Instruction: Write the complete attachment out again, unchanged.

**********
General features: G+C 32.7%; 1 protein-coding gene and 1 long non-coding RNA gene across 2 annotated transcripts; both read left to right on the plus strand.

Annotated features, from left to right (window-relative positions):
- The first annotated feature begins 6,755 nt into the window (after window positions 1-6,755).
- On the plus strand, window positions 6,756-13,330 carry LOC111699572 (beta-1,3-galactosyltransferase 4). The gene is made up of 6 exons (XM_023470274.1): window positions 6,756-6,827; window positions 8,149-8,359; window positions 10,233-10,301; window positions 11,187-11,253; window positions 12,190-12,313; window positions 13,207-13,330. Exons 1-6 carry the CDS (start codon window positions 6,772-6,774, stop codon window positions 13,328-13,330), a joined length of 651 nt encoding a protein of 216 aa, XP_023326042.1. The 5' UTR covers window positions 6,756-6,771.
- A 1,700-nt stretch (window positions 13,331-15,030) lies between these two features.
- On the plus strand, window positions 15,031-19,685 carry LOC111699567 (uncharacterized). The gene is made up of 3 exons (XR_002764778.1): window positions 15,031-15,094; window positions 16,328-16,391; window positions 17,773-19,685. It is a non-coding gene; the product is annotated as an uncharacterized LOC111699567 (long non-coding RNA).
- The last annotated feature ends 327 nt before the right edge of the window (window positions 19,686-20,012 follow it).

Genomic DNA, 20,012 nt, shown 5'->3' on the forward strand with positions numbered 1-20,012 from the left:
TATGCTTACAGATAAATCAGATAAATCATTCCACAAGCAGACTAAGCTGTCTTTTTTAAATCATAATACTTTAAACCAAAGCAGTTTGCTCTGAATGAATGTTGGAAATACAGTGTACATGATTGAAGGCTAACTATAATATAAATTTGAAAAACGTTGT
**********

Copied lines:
General features: G+C 32.7%; 1 protein-coding gene and 1 long non-coding RNA gene across 2 annotated transcripts; both read left to right on the plus strand.

Annotated features, from left to right (window-relative positions):
- The first annotated feature begins 6,755 nt into the window (after window positions 1-6,755).
- On the plus strand, window positions 6,756-13,330 carry LOC111699572 (beta-1,3-galactosyltransferase 4). The gene is made up of 6 exons (XM_023470274.1): window positions 6,756-6,827; window positions 8,149-8,359; window positions 10,233-10,301; window positions 11,187-11,253; window positions 12,190-12,313; window positions 13,207-13,330. Exons 1-6 carry the CDS (start codon window positions 6,772-6,774, stop codon window positions 13,328-13,330), a joined length of 651 nt encoding a protein of 216 aa, XP_023326042.1. The 5' UTR covers window positions 6,756-6,771.
- A 1,700-nt stretch (window positions 13,331-15,030) lies between these two features.
- On the plus strand, window positions 15,031-19,685 carry LOC111699567 (uncharacterized). The gene is made up of 3 exons (XR_002764778.1): window positions 15,031-15,094; window positions 16,328-16,391; window positions 17,773-19,685. It is a non-coding gene; the product is annotated as an uncharacterized LOC111699567 (long non-coding RNA).
- The last annotated feature ends 327 nt before the right edge of the window (window positions 19,686-20,012 follow it).

Genomic DNA, 20,012 nt, shown 5'->3' on the forward strand with positions numbered 1-20,012 from the left:
TATGCTTACAGATAAATCAGATAAATCATTCCACAAGCAGACTAAGCTGTCTTTTTTAAATCATAATACTTTAAACCAAAGCAGTTTGCTCTGAATGAATGTTGGAAATACAGTGTACATGATTGAAGGCTAACTATAATATAAATTTGAAAAACGTTGT